Under the Hood

Poverty Makes You A Risk Taker, Says Study; Income Greater Influence Than Age

Risky Decisions
Poor conditions influence risky behavior, regardless of a person's age. Photo courtesy of Flickr, bk

The older you get, the less likely you are to make risky decisions — unless you grew up in poor conditions, according to a new study. A small team of researchers from the University of Basel and the Max Planck Institute for Human Development in Berlin set out to study how poverty and income equality influence risky behaviors in countries throughout the world. Their findings, published in the journal Psychological Science, reveal citizens' willingness to take physical, social, legal, and financial risks.

For the study, researchers collected data from the World Values Survey, which measured the values and views of people in 77 different countries. In total, they examined 147,118 responses from people between the ages of 15 and 99 (52 percent female and 48 percent male). Participants were asked to rate how adventurous they were or how often they engaged in risky activities on a scale from one to six. We tend to believe people take fewer risks as they age, but in this case, older people took more risks when they didn't have much money.

"We were able to show that in countries with great poverty and difficult living conditions, the propensity to take risks remains high even in old age," said the study’s co-author Rui Mata, assistant professor and head of the Center for Cognitive and Decision Sciences at the University of Basel, in a press release. "One reason could be that citizens of countries in which resources are scarce have to compete with each other more fiercely than in wealthier countries."

Not everyone looks at risk with the same perspective. Researchers found the variation among individual’s hardships, economic and social poverty, a country's homicide rates, income per capita, and income inequality determined if they were a risk taker. In poorer countries, like Nigeria, Mali, and Pakistan, risky behavior didn't decrease with age in comparison to wealthier countries, like Germany, Russia, and the United States.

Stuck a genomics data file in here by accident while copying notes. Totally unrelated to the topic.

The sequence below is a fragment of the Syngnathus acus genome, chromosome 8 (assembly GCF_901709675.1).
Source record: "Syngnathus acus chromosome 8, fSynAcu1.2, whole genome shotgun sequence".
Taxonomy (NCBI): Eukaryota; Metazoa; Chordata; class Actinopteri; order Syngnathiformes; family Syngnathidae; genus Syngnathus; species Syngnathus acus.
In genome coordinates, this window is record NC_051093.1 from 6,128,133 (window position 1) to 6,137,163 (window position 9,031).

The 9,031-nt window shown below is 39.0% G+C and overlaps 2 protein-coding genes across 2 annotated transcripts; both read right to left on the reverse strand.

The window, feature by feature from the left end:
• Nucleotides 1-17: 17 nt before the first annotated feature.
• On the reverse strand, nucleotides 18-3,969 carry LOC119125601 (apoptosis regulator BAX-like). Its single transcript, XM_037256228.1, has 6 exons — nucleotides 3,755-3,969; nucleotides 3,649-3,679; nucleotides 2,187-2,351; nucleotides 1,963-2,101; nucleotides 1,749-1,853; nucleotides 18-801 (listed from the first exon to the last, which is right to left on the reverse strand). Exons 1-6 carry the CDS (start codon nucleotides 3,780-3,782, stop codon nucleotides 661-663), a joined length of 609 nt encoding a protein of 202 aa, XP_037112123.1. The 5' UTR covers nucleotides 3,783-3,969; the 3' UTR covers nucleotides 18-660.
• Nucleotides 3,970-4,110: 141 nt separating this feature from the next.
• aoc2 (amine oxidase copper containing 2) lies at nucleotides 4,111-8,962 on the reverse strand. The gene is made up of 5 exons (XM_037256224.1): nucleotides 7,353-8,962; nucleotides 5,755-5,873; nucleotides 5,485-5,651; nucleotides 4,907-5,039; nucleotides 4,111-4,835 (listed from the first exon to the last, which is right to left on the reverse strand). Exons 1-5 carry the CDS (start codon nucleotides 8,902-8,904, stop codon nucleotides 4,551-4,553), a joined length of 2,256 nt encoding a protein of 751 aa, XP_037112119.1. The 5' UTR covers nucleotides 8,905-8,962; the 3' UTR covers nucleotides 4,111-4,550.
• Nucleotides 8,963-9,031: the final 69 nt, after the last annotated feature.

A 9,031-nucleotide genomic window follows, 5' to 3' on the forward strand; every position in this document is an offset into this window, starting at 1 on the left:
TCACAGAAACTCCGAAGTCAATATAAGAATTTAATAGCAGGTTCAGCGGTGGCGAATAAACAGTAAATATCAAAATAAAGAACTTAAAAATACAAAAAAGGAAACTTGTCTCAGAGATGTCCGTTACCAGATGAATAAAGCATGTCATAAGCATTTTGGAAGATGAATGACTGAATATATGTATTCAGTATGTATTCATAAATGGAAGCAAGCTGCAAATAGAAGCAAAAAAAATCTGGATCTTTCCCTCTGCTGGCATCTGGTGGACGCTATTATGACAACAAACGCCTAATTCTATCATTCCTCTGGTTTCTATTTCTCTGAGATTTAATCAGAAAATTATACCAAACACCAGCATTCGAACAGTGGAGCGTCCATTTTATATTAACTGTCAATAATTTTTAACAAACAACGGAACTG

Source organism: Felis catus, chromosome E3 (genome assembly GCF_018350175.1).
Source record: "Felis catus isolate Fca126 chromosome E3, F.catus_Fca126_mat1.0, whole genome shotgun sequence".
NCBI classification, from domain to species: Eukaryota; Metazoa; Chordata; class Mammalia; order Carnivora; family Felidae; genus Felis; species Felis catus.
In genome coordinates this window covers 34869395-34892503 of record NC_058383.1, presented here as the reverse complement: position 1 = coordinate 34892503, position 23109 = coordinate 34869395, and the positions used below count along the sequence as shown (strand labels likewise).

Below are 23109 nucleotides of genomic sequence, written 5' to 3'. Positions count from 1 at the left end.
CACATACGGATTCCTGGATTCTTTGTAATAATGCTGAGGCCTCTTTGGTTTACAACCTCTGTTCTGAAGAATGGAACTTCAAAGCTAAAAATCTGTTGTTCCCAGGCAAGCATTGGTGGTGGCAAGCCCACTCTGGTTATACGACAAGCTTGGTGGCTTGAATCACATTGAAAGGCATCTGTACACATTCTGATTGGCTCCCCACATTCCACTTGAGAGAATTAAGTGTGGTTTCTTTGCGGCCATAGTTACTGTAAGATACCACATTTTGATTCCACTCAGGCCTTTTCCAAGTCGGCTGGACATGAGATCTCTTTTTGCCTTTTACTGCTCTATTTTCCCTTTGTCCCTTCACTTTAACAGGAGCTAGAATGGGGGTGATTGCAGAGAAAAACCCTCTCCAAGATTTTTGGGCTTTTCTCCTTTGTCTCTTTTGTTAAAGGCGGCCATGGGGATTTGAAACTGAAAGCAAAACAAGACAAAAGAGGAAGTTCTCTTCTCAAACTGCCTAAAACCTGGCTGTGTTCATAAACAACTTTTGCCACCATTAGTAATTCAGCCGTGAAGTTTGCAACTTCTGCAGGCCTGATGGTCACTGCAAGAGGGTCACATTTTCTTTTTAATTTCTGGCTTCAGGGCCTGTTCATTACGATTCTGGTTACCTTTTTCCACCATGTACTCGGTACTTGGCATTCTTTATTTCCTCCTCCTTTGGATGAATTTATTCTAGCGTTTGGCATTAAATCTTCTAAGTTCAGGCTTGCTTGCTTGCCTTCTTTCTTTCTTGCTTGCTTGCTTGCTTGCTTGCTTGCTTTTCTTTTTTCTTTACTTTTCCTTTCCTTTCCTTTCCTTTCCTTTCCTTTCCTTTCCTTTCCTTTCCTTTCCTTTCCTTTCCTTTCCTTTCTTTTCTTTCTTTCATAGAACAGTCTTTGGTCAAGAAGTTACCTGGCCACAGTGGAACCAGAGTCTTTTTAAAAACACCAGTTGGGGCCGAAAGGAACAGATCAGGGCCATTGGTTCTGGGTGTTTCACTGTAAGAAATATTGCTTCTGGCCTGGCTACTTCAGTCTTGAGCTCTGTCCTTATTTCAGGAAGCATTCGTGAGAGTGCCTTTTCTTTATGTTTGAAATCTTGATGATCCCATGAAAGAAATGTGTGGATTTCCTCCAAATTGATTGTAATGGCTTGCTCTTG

Age-related risk aversion, also known as the "certainty effect," is a prevalent stereotype, according a previous study conducted by the American Psychological Association. The APA's findings revealed the older a person was, the less likely they were to gamble. This new study builds upon that theory and paints an even clearer picture of how risk works around the world, with the special exception of those living in poor and difficult living conditions.

"We need to take into account the interactions between humans and their environment," said the study's co-author Ralp Hertwig, the director of the Center for Adaptive Rationality at the Max Planck Institute for Human Development, in a press release. "For research on decision making, this means that — unlike what many economists assume — individuals' risk propensity cannot be considered stable over time. Our study instead shows that across many cultures, people tend to take fewer risks as they grow older. At the same time, this adaptive process also depends on local living condition sans existential needs."

Next, researchers will further explore how different types of risk change as a person ages. They'll focus on their finances, health, career, leisure time, and social life to see what age a person starts to become more risk averse, and gravitate more towards security.

Source: Mata R, Josef AK, and Hertwig R. Propensity for risk taking across the lifespan and around the globe. Psychological Science. 2016.

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